It's kind of funny. My prom king and queen were both gay. It wasn't out of the normal in my school -- and that was nearly twenty years ago, but anyway...


I can't let a review go by without talking about feminism. You know what Love, Simon has that we HAVE to talk about? A woman who falls for a guy she can't have. Leah doesn't try to force Simon to love her back. She doesn't force herself on him physically. She doesn't try to insult or embarrass him. She realizes that there's nothing she can do about it and moves on with her life.

You paying attention, fellas?

And... that leads us right to the topic of toxic masculinity. They try to make a big deal out of the fact that Simon's dad isn't that jock but, well, they kind of miss the point. Simon's dad is both the victim of and perpetrator of toxic masculinity. Cracking jokes about knocking girls up isn’t funny and his character shows that. But he’s also proof that toxic masculinity can be unlearned.

I kind of grumbled about Martin already but I'm gonna gnaw on that bone some more because he pisses me off. He's not some poor kid, desperate for love. He. Is. A. Criminal. Martin is the film's big bad. The thing that I like about the ending of Love, Simon (besides the aww factor) is that it doesn’t let Martin off the hook. It doesn't openly condemn him (which it should have) but he is left out of the happy ending, which is a start.

My hero of the film is Rothwell’s Ms. Albright. There's a scene in the cafeteria that takes place after Simon is outted. Two douchewads (I'm not going to try to call them anything else.) dress up as the school's only out pupils (Simon and ), then imitate sex acts on top of a table.

Simon gets up to tell the douchewads off but Ms. Albright takes over and schools their asses.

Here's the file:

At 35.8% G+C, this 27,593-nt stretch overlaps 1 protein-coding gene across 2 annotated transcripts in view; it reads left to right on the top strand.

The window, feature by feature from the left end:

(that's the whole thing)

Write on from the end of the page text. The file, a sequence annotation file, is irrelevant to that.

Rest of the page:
"Don't 'Hey, Ms. Albright' me. We're not friends. You're not going to braid my hair or paint my nails. Get your asses off that table now, you sweaty, hormonal virgins. You know what, you're about to be suspended for so long that by the time it's over you're gonna be the fat, bald, unhappily married, wildly mediocre nobodies you're destined to become... You're just those two assholes that did that shitty thing in front of the whole school and guess what. Nobody feels sorry for those assholes."

Hip-hip-hoo-fucking-ray.

I hope that Love, Simon has helped open a dialogue between parents and children. And between friends. And, well, just with everyone. If we still need movies like this, we still need to have these conversations.

So, since Love, Simon is essentially a coming out story, I suppose I have to share my own.

I consider myself to be on the fringes of the LGBT community because I'm pansexual -- a word I didn't really know or understand when I "came out" over a decade ago. At the time, I used the only word that even came close to how I felt: bisexual. Imagine being a newlywed trying to tell your husband that you're bisexual. (And then spending the rest of your life explaining that "bisexual" doesn't mean "polyamorous.")

It never occured to me that being bisexual was supposed to be a secret. I didn't know that I was supposed to make a big announcement or something. But, when I casually mentioned in a post on Facebook, the shit hit the fan. See, my redneck sister and her brood of homophobic children couldn't get their heads around it. My friends and family started fighting with each other. It got nasty quickly.

A dozen "blocks" later and the world seemed right again. I reevaluated my sexuality again a few years ago when I met a fellow pansexual and thought, 'Omg, THIS is what I've been feeling.' And, if you're not sure what pansexuality is, it means I couldn't give a shit what's between your legs. People are people.

Hearts, not parts, y'all.

And, yes, I did say that I watched Love, Simon twice. I'm such a sap. 😉